I understand the leveling effect at the acid end of the scale. pH is a measure of hydronium concentration and there's 55.5 M water in a sample of water. So no matter how much of even the strongest acid you add, you can't get more hydronium than this. A hydronium concentration of 55.5 M corresponds to pH = -1.74. This is the lower limit of pH in aqueous solution. Usually this effect is laid at the feet of hydronium having a pKa of -1.74, but explaining it that way is less intuitive, I think.
Q1) Is it a coincidence that the pKa of hydronium is -1.74? Or does that follow from the concentration of pure water?
The usual explanation for the leveling effect at the high end of the pH scale is that you can't have anything more basic than hydroxide in aqueous solution, since it would just strip a proton from the water to make hydroxide. Water's pKa is 15.7, so aqueous solution can't have a pH higher than this. This is a really lousy explanation, since we're talking about the HYDRONIUM concentration, not hydroxide.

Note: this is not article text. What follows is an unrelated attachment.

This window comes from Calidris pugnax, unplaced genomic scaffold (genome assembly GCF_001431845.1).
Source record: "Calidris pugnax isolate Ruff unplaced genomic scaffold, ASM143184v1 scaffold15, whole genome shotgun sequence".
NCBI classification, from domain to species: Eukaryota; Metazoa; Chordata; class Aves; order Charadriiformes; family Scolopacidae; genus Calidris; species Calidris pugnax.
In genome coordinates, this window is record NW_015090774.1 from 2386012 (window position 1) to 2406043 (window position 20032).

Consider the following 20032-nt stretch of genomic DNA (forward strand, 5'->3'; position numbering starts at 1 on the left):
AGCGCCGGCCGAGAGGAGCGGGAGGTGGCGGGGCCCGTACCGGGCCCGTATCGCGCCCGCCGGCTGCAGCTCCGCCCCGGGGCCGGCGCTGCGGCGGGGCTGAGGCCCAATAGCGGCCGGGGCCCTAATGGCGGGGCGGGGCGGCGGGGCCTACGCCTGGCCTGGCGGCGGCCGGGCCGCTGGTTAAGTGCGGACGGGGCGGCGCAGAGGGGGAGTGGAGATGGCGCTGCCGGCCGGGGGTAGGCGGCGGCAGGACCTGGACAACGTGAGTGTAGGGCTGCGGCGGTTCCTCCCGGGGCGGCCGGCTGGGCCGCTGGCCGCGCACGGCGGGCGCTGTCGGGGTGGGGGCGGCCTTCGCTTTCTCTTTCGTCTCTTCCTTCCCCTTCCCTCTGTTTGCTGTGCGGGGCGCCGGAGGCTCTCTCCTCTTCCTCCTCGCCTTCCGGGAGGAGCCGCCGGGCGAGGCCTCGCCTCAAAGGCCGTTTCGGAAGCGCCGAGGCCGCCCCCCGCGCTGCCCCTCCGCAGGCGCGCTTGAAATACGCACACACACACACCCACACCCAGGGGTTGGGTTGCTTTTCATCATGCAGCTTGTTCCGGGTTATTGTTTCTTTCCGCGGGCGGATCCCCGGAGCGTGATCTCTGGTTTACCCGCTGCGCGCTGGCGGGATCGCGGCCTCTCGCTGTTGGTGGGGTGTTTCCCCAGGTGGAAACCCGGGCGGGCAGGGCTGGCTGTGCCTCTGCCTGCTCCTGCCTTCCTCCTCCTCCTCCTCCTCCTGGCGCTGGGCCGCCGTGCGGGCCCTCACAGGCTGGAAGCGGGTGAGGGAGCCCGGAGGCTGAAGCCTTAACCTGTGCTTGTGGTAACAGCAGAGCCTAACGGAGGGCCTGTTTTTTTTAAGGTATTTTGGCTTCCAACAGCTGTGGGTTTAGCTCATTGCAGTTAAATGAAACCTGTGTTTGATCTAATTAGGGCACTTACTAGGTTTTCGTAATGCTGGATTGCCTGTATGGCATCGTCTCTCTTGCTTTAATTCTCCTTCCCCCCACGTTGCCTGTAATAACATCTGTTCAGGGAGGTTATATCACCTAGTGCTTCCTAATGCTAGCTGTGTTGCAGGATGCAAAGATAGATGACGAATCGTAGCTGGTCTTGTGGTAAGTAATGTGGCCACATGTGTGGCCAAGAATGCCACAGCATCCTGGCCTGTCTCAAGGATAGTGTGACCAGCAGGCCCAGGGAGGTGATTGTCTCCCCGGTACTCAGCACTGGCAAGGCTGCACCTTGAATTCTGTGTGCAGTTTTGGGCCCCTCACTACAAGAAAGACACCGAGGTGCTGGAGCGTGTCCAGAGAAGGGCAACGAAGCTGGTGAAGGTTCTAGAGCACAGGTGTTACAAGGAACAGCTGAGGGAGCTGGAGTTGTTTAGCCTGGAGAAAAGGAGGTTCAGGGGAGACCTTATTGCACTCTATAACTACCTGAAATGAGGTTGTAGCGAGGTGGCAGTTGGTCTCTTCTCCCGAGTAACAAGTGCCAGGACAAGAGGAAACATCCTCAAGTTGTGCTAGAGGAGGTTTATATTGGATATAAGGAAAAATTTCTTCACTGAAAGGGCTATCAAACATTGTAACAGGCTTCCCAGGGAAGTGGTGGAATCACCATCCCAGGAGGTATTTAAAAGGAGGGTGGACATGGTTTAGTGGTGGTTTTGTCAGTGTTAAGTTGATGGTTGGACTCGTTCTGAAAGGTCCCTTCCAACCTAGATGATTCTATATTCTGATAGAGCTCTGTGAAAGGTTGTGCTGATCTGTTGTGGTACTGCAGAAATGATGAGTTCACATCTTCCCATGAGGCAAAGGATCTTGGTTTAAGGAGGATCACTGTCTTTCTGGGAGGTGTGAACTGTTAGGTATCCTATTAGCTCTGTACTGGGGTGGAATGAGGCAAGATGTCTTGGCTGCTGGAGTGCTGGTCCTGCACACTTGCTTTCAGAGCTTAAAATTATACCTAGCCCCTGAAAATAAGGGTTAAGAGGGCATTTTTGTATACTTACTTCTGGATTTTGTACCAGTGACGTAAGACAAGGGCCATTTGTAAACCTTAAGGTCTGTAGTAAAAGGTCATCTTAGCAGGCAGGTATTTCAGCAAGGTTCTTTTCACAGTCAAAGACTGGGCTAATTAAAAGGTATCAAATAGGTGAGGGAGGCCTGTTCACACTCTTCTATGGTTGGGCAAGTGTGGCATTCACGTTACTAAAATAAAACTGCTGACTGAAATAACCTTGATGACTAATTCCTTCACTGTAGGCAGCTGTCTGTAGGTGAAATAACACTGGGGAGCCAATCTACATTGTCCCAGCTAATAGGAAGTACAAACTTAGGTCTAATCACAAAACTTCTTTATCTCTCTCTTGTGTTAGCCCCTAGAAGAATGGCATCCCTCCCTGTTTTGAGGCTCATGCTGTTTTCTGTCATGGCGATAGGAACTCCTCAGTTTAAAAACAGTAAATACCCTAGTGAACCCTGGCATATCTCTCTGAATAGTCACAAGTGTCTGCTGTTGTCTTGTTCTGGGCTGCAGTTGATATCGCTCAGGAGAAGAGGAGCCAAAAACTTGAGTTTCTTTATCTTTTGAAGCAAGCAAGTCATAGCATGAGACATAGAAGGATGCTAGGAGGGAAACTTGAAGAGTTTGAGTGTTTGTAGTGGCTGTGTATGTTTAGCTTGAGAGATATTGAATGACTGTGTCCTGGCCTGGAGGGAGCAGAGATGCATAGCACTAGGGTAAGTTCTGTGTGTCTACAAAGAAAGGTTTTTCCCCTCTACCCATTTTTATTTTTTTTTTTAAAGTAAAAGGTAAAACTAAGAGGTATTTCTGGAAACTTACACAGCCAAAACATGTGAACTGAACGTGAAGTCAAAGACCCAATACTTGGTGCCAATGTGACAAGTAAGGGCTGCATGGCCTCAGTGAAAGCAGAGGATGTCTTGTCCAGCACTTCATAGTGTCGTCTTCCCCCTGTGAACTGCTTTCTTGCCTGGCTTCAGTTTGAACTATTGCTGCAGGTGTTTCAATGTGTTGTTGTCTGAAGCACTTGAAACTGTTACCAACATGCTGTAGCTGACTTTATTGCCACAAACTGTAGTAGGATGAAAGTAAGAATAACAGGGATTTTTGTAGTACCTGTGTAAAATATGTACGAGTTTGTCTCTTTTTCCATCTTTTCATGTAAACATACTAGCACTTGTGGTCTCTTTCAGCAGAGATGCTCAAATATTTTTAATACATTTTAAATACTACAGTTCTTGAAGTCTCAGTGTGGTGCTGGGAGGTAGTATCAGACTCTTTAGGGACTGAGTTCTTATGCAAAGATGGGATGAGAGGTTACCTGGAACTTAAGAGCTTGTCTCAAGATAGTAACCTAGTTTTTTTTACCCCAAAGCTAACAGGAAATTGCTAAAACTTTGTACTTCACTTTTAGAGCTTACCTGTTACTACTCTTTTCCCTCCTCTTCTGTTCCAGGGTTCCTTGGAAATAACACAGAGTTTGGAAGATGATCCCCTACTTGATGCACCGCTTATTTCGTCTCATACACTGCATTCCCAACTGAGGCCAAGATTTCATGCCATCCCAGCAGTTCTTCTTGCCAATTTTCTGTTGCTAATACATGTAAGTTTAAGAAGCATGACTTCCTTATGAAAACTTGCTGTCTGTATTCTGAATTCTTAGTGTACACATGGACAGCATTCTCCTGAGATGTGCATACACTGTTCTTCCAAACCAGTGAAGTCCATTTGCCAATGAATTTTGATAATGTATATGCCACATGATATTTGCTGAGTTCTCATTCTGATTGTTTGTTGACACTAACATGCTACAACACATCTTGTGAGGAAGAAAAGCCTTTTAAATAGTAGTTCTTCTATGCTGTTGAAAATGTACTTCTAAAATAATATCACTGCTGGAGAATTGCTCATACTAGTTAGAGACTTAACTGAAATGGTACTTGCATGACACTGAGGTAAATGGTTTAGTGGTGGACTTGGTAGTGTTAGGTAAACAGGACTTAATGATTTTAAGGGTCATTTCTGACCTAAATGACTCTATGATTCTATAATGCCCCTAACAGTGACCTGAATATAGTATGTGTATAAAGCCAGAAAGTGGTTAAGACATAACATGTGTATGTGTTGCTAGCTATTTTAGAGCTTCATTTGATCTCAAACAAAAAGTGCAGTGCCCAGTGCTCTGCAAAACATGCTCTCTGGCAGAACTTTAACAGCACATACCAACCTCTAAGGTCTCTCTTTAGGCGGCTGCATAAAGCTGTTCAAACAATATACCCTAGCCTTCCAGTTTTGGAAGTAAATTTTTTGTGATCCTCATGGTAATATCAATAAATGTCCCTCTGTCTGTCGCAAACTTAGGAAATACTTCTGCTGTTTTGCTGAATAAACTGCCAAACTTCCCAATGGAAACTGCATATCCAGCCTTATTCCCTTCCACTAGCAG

Q2) Why can I not, with a strong enough base, remove ALL the hydronium from solution and convert ALL the water to hydroxide? If I did this, the pH would go to infinity, not 15.7. In fact, a pH of 15.7 corresponds to a hydronium concentration of 1.8x10-16 M. What's so special about this concentration?
I've looked about quite a bit for an explanation, but all I get is the same tired rehash of the business about the pKa of water. I'm really hoping for an explanation of the phenomenon in terms of how the molecules are interacting which explains why you CAN'T lower the hydronium concentration below 1.8x10-16 M.